Shavuot commemorates the 40 years of tough challenges in the desert, which forged the Jewish state-of-mind: liberty is acquired through willingness to sustain tribulations (blood, sweat, and tears); the steeper the hurdle, the more critical the mission, the deeper the gratification; adversities and challenges are opportunities in disguise.

The harvesting season starts with Passover and concludes with Shavuot, which is also named the Holiday of the Harvest (ביכורים). Shavuot is one of the three Jewish liberty-oriented pilgrimages to Jerusalem (Passover, Shavuot, and Tabernacles).

5. The centrality of humility

Shavuot highlights humility as the most critical value of human behavior and leadership. It is underlined by the receipt of the Torah, the Ten Commandments, and the 613 statutes in the desert — an uncomfortable environment — on Mount Sinai, which is not an overpowering mountain. Moses, the exceptional law-giver and leader, was accorded only one compliment in the entire Bible: “the humblest of all human beings.”

6. The Ethics of the Fathers (Pirkey Avot in Hebrew)

It is customary to study — from Passover through Shavuot/Pentecost — the six brief chapters of The Ethics of the Fathers, one of the 63 tractates of the Mishnah (the Oral Torah) – a compilation of common-sense principles, and ethical and moral teachings that underline key interpersonal relationships. For example:

“Who is respected? He who respects other persons!”

“Who is a wise person? He who learns from all other persons!”

“Who is wealthy? He who is satisfied with his own share!”

“Who is a hero? He who controls his urge!”

“Talk sparsely and walk plenty.”

“If I am not for myself, who will be for me? If I am only for myself, what am I? If not now, when?”

“Don’t be consumed with the flask, but with its content.”

“Conditional love is tenuous; unconditional love is eternal.”

“Treat every person politely.”

“Jealousy, lust, and the obsession with fame warp one’s mind.”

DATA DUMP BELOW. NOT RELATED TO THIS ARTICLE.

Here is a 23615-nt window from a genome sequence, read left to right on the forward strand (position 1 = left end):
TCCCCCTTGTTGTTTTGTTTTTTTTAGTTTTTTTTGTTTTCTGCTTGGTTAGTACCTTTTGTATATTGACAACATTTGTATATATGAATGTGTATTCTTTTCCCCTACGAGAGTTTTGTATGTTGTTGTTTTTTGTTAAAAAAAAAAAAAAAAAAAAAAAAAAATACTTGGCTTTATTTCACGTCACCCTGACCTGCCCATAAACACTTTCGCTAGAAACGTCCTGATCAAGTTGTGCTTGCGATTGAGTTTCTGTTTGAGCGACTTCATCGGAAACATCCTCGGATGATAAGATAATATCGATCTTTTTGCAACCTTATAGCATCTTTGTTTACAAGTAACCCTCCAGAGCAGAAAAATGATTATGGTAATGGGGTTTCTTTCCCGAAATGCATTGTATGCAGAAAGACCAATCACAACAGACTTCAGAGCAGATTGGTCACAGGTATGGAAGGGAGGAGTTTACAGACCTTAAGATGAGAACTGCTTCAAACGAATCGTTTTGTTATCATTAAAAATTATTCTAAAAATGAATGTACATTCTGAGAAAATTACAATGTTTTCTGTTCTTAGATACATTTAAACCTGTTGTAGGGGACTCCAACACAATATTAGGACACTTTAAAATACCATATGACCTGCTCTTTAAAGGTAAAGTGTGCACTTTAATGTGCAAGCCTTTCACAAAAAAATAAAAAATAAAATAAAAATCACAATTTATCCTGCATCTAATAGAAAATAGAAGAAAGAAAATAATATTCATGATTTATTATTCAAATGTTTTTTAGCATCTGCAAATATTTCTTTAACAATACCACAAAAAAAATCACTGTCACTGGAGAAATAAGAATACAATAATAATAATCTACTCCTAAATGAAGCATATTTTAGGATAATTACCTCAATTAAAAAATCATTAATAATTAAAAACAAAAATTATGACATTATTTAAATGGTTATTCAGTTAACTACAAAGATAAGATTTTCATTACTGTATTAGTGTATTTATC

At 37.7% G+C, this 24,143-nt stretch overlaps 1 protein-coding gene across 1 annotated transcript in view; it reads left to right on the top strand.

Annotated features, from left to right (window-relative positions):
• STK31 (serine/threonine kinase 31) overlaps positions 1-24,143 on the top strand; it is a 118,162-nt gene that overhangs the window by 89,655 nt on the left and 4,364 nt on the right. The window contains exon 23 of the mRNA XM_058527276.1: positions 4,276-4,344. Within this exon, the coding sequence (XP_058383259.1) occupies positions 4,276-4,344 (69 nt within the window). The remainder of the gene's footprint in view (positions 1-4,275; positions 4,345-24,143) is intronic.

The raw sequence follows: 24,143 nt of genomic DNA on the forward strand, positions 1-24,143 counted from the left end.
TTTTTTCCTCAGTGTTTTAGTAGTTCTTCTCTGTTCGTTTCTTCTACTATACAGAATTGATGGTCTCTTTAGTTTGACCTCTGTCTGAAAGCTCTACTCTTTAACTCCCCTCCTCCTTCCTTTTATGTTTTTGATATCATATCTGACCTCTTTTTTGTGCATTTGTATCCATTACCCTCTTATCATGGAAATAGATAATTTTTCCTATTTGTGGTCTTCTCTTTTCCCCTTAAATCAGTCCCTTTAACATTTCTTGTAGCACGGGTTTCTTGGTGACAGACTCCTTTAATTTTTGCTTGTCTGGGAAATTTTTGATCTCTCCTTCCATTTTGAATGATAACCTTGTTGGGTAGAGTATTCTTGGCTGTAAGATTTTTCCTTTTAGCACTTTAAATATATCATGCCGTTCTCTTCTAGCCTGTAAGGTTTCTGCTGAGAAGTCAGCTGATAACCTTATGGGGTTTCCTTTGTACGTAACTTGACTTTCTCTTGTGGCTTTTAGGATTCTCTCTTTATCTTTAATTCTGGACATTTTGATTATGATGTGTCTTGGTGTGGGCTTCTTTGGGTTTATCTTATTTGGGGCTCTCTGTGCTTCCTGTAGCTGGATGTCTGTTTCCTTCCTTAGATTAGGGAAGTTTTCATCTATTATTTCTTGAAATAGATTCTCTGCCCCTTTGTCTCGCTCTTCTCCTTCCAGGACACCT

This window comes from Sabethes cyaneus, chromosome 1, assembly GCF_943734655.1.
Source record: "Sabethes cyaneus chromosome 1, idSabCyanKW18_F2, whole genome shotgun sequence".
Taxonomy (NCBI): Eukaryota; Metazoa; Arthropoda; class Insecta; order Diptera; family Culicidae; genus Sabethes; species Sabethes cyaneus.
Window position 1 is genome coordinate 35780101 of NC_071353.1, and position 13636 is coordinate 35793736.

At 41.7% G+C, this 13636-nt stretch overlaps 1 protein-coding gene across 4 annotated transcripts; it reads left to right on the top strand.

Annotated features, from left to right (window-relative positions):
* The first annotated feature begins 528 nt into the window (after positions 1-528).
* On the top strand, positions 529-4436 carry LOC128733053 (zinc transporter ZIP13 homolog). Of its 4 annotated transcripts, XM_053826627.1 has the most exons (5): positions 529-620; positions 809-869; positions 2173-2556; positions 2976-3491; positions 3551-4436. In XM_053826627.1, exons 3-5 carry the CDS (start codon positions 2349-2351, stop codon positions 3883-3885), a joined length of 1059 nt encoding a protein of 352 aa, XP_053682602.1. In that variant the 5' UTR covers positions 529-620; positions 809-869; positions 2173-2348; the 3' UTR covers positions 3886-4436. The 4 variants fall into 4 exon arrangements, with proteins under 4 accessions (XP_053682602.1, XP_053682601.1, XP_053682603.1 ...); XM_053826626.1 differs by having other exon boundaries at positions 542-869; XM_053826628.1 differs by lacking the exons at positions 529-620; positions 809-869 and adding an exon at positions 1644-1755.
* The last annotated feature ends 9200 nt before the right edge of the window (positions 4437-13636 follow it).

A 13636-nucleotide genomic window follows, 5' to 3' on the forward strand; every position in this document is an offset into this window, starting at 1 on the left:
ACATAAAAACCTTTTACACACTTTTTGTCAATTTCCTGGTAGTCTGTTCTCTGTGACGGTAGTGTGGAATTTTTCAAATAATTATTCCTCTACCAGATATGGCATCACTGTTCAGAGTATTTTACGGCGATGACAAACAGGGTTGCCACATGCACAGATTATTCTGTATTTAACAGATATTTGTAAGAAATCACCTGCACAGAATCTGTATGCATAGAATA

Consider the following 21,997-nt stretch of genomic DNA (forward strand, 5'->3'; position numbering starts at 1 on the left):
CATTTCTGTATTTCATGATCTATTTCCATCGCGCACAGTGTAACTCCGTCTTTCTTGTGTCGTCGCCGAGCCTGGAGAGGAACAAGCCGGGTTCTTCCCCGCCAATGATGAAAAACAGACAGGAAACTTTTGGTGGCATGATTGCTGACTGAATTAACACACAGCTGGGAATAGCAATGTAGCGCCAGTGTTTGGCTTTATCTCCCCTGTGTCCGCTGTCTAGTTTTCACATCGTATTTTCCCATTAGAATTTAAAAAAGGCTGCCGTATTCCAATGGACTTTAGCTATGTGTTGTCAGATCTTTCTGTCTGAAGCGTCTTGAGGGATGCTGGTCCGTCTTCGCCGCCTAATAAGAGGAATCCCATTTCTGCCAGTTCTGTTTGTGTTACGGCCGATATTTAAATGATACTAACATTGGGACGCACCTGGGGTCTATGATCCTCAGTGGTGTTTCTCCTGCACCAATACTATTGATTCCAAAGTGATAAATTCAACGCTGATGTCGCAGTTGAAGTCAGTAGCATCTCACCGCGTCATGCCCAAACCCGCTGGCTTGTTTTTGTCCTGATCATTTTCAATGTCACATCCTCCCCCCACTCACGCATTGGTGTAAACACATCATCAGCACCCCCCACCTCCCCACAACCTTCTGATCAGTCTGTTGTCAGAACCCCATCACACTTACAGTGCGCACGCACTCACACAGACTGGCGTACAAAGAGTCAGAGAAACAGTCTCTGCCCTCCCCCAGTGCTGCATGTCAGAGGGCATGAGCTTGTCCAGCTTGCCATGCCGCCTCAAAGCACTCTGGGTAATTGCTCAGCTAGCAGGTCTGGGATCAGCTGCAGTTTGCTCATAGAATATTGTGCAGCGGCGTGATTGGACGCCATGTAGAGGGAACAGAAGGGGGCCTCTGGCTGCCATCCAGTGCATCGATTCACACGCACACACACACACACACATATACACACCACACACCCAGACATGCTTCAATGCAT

7. Shavuot and the significance of seven

Shavuot reflects the centrality of the number seven in Judaism. The Hebrew root of Shavuot (שבועות) is Seven (שבע – Sheva), which is also the root of “vow” (שבועה – Shvoua’), “satiation” (שובע – Sova) and “week” (שבוע – Shavoua’). Shavuot is celebrated seven weeks after Passover. The Sabbath was the seventh day of the Creation in a seven day week, and according to Genesis, there are seven beneficiaries of the Sabbath. The first Hebrew verse of Genesis consists of seven words. God created seven universes — the seventh universe hosts the pure souls, hence “the Seventh Heaven.” There were seven monumental Jewish leaders — Abraham, Isaac, Jacob, Moses, Aaron, Joseph and David, representing seven key human qualities. There were seven Jewish Prophetesses — Sarah, Miriam, Devorah, Chana, Abigail, Hulda, and Esther. There are seven major Jewish holidays — Rosh Hashanah, Yom Kippur, Tabernacles, Chanukah, Purim, Passover, and Shavuot. There was a seven day recess between the Ten Plagues of Egypt. The ancient Jewish Temple had a seven branch Menorah (lamp). There are seven species of the Land of Israel — barley, wheat, grape, fig, pomegranate, olive, and date/honey. The Jubilee follows a seven seven-year cycle.

Yoram Ettinger is a former ambassador and head of Second Thought: a US-Israel Initiative.